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Top fibre Rich Foods – Health Benefits, Uses and Important Facts

Top fibre Rich Foods – Health Benefits, Uses and Important Facts

Foods with a high fibre content assist with maintaining bowel wellness, keep you satiated for longer along with many other health benefits.

Looking to increase your fibre intake? Together with adequate fluid intake, fibre passes quickly and fairly quickly through the digestive tract and aids in its normal functioning. A diet strong in fibre can lower the likelihood of obesity, cardiovascular disease, and diabetes. 

Women should consume 21 to 25 grams of fibre per day, whereas males should consume 30 to 38 grams.


What is fibre?

Fibre is a form of carbohydrate that cannot be digested by the body. Despite the fact that the majority of carbohydrates are converted  into sugar molecules known as glucose, fibre is unable to dissolve  into the molecules and travels through the human digestive system undigested.



What is dietary fibre?

Dietary fibre, additionally referred to as bulk, comprises the indigestible and non-assimilable portions of plant foods. In contrast to other components of food, such as fats, proteins, and carbohydrates, which are metabolised and absorbed by the body, fibre is not digested. Instead, it passes through the gastrointestinal tract, small intestine, and colon relatively intact before leaving your body. 

Commonly, fibre is classified as either soluble, that breaks down in water, or insoluble that does not.



Soluble fibre

This fibre type dissolves into water to create a gel-like substance. It can help reduce blood glucose and cholesterol levels. Oats, legumes, beans,  citrus fruits, apples, carrots, barley, and psyllium all contain soluble fibre.



Insoluble fibre

This form of fibre promotes the movement of material through the digestive tract and increases stool bulk, so people who suffer with constipation or irregular stools may benefit from consuming it. Good sources of insoluble fibre include nuts, whole-wheat flour, wheat bran, legumes, and vegetables such as cauliflower, green beans, and potatoes.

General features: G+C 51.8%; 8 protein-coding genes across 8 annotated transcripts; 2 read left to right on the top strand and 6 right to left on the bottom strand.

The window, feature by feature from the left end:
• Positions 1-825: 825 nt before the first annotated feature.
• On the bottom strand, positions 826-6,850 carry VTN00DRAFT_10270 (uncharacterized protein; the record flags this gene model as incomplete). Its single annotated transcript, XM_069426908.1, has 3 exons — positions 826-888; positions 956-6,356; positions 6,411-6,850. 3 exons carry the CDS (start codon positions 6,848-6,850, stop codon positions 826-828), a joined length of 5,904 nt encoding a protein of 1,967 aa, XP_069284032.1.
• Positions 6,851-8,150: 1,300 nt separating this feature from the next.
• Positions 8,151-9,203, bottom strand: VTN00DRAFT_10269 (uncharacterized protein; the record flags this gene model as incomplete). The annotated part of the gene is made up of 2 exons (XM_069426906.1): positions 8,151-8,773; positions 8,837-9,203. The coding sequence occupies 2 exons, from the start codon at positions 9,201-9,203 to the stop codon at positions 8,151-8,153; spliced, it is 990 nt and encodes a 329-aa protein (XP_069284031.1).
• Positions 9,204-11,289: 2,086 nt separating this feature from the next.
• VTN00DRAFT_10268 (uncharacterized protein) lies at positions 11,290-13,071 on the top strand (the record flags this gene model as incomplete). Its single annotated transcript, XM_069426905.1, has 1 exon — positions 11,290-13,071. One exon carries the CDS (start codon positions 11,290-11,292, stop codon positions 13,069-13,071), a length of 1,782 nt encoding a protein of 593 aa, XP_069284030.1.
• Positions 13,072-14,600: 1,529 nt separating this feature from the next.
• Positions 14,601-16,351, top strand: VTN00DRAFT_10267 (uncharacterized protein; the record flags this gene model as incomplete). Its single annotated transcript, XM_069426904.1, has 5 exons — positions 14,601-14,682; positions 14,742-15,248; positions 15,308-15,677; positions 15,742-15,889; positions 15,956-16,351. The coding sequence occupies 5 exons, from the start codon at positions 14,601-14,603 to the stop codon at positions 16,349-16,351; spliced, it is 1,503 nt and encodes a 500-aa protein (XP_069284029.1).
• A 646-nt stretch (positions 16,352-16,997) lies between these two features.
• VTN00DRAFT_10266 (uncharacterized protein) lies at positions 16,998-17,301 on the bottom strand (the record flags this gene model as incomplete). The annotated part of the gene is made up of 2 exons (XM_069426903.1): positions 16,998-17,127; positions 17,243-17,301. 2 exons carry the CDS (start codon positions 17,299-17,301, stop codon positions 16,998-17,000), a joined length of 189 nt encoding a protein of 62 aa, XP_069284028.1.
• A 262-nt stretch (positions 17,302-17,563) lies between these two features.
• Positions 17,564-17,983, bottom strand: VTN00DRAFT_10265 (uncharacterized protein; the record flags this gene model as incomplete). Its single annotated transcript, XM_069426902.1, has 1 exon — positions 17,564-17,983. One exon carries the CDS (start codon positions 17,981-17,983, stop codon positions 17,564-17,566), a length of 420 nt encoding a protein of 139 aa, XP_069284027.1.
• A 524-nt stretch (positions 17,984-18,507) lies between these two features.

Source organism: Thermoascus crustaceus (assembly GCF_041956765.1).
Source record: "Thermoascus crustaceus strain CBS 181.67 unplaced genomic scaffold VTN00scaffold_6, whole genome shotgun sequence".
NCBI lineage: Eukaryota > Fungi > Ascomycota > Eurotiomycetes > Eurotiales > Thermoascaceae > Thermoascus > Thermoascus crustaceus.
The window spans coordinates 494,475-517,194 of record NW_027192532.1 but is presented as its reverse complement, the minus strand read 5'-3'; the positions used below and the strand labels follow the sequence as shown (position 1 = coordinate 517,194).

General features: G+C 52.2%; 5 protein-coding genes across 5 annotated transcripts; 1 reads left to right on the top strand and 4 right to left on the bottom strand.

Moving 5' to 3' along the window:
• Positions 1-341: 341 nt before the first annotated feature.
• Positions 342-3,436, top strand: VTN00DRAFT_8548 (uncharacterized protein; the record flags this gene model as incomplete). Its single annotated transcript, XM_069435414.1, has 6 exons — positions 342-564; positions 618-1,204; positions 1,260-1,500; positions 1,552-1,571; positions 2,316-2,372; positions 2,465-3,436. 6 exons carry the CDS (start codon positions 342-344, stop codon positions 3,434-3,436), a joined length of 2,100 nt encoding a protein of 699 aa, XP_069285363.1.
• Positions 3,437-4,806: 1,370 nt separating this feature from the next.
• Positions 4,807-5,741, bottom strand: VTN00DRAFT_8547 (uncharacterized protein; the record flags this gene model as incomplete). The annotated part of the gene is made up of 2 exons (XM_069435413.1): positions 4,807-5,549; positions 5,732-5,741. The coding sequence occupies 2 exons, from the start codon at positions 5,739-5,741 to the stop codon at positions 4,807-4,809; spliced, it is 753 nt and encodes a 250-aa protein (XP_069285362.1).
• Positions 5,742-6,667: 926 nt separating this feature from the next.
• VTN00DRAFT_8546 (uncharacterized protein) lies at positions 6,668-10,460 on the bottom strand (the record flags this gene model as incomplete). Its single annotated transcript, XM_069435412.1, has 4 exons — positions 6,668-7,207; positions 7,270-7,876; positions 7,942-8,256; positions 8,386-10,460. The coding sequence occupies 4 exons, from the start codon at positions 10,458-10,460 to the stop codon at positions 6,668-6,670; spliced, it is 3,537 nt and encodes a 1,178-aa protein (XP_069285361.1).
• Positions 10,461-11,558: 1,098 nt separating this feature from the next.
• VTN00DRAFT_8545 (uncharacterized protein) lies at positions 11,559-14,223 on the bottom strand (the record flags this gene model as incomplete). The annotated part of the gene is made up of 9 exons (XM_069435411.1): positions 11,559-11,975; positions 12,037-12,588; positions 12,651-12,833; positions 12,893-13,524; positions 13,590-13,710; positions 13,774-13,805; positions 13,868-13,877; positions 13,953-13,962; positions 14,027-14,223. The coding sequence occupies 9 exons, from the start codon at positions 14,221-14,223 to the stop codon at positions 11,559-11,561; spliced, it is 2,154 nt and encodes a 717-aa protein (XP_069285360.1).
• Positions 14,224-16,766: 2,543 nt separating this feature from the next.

The quantity of both soluble and insoluble fibre in various plant diets varies. Consume an array of high-fibre foods to obtain the greatest health benefit.



Health benefits of a high-fibre diet

Normalises gastrointestinal function: Dietary fibre increases the weight, volume, and softness of faeces. A stool that is more difficult to release reduces the likelihood of constipation. If you have loose and watery stools, fibre can help to solidify them by absorbing excess water and adding heft. 

Maintains digestive health: A diet high in fibre may reduce the likelihood of developing haemorrhoids and small openings in the colon (diverticular disease). According to studies, a high-fibre diet may also reduce the possibility of colorectal cancer. A portion of fibre ferments in the colon. Researchers are investigating the manner in which this could possibly have an essential part in preventing colon diseases. 

Cholesterol levels are reduced: The soluble fibre found in legumes, oats, flaxseed, and oat bran may assist in lowering total blood cholesterol levels by decreasing  "bad," cholesterol levels. Studies have also demonstrated that high-fibre diets may have additional heart-health advantages, such as lowering blood pressure and reducing inflammation.

Regulates blood sugar levels: Fibre, particularly soluble fibre, can slow the breakdown of sugar and enhance blood sugar levels in diabetics. A diet rich in insoluble fibre may also reduce the likelihood of being diagnosed with type 2 diabetes. 

Helps achieve a healthful weight. High-fibre foods are typically filling compared to low-fiber foods, which means you may consume less and feel satisfied for longer. And high-fiber foods typically take longer to consume and are less "energy dense," meaning they contain fewer calories per unit of food volume


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